Nucleoside

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nucleoside

[′nü·klē·ə‚sīd]
(biochemistry)
The glycoside resulting from removal of the phosphate group from a nucleotide; consists of a pentose sugar linked to a purine or pyrimidine base.
McGraw-Hill Dictionary of Scientific & Technical Terms, 6E, Copyright © 2003 by The McGraw-Hill Companies, Inc.
The following article is from The Great Soviet Encyclopedia (1979). It might be outdated or ideologically biased.

Nucleoside

 

a compound that consists of a nitrogenous base and a carbohydrate. A nucleoside whose carbohydrate portion is ribose is called a ribonucleoside, and a deoxyribose-containing nucleoside is called a deoxyribonucleoside. Nucleosides have the following structural formula:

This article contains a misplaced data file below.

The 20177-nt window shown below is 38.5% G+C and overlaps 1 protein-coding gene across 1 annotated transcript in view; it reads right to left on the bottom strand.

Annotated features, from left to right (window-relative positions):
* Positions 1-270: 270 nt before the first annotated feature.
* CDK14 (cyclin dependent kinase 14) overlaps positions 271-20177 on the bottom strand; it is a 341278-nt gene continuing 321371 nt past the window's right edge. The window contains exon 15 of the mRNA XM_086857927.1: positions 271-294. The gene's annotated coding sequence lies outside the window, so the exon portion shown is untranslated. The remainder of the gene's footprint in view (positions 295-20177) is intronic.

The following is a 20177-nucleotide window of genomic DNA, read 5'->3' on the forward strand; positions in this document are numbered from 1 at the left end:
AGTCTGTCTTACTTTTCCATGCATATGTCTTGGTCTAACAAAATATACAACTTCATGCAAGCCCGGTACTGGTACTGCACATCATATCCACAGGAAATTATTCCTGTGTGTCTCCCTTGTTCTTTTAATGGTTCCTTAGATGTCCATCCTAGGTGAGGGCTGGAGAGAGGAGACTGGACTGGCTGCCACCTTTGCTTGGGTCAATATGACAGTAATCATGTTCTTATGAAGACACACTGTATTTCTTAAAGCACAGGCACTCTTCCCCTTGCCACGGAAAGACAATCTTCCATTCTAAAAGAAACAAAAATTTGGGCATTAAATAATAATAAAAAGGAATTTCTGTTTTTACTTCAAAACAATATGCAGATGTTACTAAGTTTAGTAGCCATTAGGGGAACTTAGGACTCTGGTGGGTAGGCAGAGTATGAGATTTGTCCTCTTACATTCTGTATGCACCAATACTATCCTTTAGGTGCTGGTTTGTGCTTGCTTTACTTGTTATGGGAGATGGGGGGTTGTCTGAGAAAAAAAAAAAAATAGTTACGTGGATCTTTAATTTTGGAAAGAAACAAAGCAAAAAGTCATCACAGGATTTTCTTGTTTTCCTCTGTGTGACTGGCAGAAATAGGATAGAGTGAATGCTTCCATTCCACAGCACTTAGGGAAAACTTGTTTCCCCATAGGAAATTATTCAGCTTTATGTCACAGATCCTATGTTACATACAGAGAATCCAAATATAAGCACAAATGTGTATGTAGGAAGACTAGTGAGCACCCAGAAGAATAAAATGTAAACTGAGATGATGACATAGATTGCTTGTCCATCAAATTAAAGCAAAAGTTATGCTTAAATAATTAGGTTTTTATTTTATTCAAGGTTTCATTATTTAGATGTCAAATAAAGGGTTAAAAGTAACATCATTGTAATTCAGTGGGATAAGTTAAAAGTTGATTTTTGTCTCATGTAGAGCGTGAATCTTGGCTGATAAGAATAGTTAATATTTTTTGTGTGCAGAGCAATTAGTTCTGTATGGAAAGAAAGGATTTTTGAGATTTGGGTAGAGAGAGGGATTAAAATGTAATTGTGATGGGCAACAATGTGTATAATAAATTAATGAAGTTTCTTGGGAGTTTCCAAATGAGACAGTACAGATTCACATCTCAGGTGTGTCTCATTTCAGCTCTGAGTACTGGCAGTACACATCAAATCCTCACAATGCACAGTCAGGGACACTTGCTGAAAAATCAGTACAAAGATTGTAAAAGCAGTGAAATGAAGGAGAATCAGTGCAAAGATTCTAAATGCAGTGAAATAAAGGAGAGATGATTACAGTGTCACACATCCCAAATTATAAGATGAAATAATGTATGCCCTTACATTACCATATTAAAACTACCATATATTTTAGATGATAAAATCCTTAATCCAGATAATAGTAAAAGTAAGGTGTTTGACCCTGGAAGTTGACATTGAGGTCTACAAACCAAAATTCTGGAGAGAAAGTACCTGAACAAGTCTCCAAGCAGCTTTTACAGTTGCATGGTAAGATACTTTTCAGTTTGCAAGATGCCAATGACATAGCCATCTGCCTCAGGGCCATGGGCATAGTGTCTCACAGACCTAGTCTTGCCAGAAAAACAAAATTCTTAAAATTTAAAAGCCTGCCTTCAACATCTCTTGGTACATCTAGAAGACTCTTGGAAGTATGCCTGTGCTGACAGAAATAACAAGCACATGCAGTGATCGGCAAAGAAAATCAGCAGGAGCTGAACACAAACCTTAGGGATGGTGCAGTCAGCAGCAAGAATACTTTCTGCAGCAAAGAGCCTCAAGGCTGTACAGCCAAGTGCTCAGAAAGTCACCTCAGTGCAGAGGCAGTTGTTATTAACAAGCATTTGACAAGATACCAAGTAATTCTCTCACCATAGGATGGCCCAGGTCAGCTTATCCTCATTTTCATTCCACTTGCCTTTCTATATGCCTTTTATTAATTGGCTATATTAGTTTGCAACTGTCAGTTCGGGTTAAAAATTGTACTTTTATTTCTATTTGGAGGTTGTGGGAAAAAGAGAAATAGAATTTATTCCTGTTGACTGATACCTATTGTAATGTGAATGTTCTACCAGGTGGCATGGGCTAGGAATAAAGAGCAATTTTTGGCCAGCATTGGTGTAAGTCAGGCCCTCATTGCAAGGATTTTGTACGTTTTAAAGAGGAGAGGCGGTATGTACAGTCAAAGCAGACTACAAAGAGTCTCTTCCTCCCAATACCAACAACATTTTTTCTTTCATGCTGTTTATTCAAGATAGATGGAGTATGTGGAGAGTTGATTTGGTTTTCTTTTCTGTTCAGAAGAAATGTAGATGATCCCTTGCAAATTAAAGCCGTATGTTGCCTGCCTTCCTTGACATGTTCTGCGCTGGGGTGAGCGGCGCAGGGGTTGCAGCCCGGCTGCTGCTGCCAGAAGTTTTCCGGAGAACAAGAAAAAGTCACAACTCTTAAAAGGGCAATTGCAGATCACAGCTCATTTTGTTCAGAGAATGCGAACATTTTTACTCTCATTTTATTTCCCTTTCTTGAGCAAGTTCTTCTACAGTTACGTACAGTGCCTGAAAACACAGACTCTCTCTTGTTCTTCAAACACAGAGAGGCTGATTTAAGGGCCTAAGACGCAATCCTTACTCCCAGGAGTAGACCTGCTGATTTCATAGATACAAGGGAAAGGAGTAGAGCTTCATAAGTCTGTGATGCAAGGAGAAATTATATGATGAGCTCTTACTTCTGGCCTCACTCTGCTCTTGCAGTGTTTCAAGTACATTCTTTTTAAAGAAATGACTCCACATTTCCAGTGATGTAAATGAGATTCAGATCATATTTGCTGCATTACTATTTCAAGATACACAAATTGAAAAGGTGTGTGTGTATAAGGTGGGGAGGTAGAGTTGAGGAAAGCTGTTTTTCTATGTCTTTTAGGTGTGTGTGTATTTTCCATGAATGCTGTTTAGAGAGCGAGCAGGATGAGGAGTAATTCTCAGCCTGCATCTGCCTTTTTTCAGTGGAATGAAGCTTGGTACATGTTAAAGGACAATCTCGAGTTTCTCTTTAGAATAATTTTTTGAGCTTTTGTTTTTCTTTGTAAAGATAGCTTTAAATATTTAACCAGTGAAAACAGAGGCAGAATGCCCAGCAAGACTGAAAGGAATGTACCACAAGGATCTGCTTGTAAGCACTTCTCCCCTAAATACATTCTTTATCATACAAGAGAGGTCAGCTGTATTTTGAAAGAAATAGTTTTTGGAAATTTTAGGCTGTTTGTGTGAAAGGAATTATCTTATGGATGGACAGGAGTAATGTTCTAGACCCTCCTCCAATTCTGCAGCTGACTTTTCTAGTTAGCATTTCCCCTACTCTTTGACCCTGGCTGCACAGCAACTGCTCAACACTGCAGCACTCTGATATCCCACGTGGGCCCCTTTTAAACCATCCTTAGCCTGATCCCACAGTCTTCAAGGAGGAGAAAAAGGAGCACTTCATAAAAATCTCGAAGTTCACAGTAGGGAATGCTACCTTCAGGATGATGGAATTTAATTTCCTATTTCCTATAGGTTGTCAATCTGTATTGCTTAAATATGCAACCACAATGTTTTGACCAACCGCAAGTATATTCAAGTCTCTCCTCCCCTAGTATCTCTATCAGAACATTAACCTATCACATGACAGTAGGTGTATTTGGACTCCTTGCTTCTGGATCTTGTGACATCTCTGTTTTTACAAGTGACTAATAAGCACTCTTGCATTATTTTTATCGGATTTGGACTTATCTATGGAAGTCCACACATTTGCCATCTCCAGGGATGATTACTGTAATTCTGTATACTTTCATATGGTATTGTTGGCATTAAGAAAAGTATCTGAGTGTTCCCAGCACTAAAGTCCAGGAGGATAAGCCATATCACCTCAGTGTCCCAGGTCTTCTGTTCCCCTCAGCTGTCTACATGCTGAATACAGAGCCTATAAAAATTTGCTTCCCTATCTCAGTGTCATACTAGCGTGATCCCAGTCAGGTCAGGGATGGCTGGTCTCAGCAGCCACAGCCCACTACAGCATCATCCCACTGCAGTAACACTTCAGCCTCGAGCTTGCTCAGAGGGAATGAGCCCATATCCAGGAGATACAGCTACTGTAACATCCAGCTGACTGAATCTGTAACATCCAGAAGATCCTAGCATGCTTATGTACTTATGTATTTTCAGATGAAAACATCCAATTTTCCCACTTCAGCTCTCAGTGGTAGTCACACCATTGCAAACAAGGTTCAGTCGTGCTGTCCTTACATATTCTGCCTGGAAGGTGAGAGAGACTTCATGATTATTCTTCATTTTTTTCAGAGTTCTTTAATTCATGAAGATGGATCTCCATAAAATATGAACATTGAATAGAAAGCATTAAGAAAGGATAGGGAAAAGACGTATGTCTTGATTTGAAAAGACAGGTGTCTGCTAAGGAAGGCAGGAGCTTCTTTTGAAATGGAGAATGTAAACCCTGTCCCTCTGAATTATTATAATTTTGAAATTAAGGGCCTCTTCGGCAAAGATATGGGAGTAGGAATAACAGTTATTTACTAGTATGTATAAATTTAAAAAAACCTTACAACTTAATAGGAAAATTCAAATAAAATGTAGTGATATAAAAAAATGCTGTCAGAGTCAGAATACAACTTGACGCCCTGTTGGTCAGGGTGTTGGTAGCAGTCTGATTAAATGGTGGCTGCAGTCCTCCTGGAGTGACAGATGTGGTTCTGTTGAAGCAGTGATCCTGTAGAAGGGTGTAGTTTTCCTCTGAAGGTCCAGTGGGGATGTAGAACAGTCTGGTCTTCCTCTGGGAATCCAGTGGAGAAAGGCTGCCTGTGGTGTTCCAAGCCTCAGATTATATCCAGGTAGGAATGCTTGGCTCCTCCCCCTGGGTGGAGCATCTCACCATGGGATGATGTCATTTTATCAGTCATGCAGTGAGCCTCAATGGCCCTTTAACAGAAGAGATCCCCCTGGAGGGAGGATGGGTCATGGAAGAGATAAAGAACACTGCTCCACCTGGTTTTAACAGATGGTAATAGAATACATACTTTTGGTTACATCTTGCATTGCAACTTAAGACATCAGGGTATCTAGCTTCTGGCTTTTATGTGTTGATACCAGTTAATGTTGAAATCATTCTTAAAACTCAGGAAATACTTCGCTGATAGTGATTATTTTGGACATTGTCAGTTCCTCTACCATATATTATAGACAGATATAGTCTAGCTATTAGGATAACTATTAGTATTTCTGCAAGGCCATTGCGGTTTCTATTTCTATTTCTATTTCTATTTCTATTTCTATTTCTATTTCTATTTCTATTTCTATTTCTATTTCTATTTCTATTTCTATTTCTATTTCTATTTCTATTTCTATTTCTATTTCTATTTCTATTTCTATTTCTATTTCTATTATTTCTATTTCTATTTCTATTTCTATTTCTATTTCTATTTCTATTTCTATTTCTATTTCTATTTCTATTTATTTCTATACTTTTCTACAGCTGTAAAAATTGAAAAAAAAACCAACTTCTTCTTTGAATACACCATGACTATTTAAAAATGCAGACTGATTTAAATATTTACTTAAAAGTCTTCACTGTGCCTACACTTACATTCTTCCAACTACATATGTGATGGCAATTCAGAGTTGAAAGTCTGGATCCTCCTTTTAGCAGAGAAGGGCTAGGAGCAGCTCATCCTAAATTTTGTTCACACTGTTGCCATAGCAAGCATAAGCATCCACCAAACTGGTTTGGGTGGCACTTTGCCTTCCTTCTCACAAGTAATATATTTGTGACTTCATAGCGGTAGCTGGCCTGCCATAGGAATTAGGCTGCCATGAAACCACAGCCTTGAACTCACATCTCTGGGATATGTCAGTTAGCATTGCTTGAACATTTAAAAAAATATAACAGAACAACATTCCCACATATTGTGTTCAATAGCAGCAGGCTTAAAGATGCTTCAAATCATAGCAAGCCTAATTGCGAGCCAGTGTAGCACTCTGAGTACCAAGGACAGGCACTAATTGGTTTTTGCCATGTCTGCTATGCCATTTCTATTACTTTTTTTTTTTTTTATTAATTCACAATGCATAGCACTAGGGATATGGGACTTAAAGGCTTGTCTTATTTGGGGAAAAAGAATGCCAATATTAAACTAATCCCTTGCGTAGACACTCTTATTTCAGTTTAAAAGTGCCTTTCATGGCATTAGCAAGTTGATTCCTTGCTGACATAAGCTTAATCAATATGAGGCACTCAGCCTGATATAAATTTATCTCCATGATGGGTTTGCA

In deoxyribonucleosides, X is replaced by a hydrogen atom, while in ribonucleosides, a hydroxyl group replaces X. R can be any purine or pyrimidine base.

A nucleoside can be regarded as the product of the dephos-phorylation of a nucleotide. In a nucleoside, the purine or pyrimidine base is connected to the 1′ carbon atom by a β-glycoside bond. Nucleosides are named according to their base; thus, adenosine contains adenine, guanosine—guanine, uridine—uracil, cytidine—cytosine, and thymidine—thymine. The nucleosides that contain hypoxanthine and xanthine are called inosine and xanthosine, respectively. A few other nucleosides exist, which are structurally similar to those mentioned but which differ in the particular base, carbohydrate component, or type of internal bonds.

Free nucleosides are present in small quantities in several biological substances. The significance of most nucleosides, however, is their occurrence as constituents of nucleotides and nucleic acids.

I. B. ZBARSKH

The Great Soviet Encyclopedia, 3rd Edition (1970-1979). © 2010 The Gale Group, Inc. All rights reserved.